No visible damage, and far less dust. The twin overhead lines which powered Sydney trains seemed intact, though she supposed they must be severed by the starry wall. It would be easy for her to climb down and walk out, but she still had a lot of area to check.

About to turn away, Madeleine caught sight of a depression in the dust and, disbelieving, angled her phone for a better look. Footprints. Barely visible, since another layer of pale powder had settled on top, but definitely footprints. Three, maybe four people, had climbed down to the tracks here.

She wasn't angry at being left. People were like that. And it released her from further searching.

The drop to the track was nearly as tall as Madeleine, but it wasn't difficult to lower herself off the edge to the chunky gravel which surrounded the rails. Then she hesitated at the mouth of the tunnel, trying to see more than a few feet along the track before turning to stare back at distant pinpricks, remembering the feel of velvet beneath her fingertips, and then the jolt. Her hands weren't damaged.

Focus. Now was the time for getting out, not speculating.

Madeleine began to walk, holding her phone up high in case of something more unexpected than dust. The area between the rails was easy to walk on, with only stray lumps of clinker to look out for, and she followed the gentle curve until the only sign of dust were sprinkles which may have come from those who'd gone before her. Stopping to study a dusty print, she suddenly found her coating of grime intolerable.

Shedding her backpack, Madeleine pulled loose the wooden pin she used to hold her crinkle-curling brown hair in a knot at the nape of her neck, and ran her fingers through it over and over, showering an enormous amount of dust onto the rails. She was wearing a strappy sun dress, chosen because of Tyler, and not something she'd ordinarily wear while painting. Shaking and patting it with her hands added to the cloud around her, and she moved a few metres further before trying to beat her backpack clean.

It was impossible to get it all off, but she did manage to reduce her coating to a light powder, and cracked another bottle of soft drink to sip as she walked, fighting off the persistent itch in her throat. The clinker crunched beneath her feet, and occasionally she heard sounds which made her pause, poised to run, telling herself it was only rats, and far from reassured by that since she hated rats.

Aliens or rats, whatever it was stayed away, and eventually a point of light appeared ahead and the tunnel began to lighten. Soon Madeleine didn't need her phone to find her way, and she picked up her pace even as she noticed a fine layer of powder covering the track and clinging to the walls. Circular Quay was not an underground station, and a thin coating of dust had settled over it, including on the train – a double-decker Tangara type, big and blocky – which sat on the track at the station platform. Fortunately it was not right up against the tunnel exit: first came a short section of track like a bridge, with a walkway along the side. Madeleine stepped up on this, and immediately looked out to what should be a sweeping view to the Sydney Harbour Bridge across the ferry terminals.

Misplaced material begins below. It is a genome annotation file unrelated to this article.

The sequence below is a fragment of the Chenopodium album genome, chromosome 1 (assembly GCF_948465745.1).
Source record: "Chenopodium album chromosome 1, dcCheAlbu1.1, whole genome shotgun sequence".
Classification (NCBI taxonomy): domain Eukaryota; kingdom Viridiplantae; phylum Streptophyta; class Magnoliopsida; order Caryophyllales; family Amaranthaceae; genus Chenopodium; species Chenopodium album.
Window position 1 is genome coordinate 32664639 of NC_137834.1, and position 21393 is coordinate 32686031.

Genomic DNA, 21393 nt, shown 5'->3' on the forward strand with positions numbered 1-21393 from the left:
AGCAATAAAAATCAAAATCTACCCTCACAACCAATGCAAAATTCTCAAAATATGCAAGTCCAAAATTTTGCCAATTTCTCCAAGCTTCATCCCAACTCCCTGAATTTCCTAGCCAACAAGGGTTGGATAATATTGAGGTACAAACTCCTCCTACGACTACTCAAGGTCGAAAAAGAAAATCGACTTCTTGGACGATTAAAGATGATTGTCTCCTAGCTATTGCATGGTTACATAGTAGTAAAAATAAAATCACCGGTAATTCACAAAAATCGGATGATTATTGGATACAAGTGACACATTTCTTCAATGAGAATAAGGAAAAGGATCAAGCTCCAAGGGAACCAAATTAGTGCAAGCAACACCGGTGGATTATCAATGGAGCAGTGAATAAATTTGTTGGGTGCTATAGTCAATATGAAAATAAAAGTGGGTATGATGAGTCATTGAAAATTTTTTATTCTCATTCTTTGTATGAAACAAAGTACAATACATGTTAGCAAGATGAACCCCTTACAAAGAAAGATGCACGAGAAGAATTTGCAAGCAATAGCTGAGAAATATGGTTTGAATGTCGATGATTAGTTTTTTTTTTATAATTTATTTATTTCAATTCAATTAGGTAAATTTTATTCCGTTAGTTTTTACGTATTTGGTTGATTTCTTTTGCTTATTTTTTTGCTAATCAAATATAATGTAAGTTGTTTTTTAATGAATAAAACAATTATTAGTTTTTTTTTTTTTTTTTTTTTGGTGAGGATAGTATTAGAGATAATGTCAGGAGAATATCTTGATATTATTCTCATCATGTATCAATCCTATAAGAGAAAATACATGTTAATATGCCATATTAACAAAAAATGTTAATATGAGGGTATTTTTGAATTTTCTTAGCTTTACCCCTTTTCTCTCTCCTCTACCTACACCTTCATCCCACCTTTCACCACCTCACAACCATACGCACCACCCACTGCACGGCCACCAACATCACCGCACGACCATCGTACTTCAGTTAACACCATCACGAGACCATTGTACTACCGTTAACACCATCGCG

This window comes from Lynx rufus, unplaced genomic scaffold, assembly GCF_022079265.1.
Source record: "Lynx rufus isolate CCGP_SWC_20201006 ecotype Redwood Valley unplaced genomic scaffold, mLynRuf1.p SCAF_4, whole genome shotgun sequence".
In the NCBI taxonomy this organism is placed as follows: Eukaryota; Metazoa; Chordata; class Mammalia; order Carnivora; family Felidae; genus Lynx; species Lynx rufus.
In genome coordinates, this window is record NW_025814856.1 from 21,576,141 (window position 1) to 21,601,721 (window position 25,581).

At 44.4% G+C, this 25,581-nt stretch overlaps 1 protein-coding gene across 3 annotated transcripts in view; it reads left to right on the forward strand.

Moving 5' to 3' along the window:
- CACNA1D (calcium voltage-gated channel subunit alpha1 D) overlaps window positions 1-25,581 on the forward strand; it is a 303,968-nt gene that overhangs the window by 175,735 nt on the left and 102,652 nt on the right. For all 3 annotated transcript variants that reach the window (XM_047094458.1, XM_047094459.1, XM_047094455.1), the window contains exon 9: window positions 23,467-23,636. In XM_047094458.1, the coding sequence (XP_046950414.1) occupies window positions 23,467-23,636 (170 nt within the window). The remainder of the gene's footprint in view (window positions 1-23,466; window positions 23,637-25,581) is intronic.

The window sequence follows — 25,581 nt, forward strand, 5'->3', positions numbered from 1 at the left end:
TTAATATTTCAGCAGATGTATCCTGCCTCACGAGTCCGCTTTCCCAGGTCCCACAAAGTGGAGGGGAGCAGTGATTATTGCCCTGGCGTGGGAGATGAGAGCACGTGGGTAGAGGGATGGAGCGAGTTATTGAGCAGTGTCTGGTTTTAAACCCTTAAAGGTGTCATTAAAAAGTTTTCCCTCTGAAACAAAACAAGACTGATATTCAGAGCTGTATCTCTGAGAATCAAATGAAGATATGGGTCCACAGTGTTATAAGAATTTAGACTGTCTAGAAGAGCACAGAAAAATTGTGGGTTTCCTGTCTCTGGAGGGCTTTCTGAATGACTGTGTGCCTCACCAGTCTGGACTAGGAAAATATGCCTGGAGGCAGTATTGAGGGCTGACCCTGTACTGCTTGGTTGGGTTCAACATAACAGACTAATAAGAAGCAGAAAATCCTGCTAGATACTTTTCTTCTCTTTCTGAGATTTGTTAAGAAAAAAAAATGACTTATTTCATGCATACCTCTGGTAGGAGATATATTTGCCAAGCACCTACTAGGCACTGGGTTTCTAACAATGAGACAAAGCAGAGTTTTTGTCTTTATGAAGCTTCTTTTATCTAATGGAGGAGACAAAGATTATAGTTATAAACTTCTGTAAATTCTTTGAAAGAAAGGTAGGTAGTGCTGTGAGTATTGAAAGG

The only trace of the Bridge was a dim grey line. Years ago a great storm of red dust had picked up in Australia's desert heart and swept across New South Wales all the way to Sydney, blanketing the city in a fiery haze. Madeleine had missed it, had woken only to a family car which needed a good wash, but she'd seen pictures of the Bridge hidden almost as completely as this. When her mother had told her that a tower in Hyde Park had let out a cloud of dust, she'd imagined a billow of smoke building

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  • (5/5)
    I do not give out 5 stars to all of the books I read, but after a really horrible day, when I thought about what to write about on my blog tonight, I thought that maybe I'd better go with something that made me happy, rather than something that would make me any crankier.

    What a lead in. Yikes.

    I loved Madeleine and her friends! I am so glad I took a chance on reading this. I am a little leery of self-published books, not that a traditionally published book is guaranteed to be good, but at least it goes through a few more stages than self-published books might...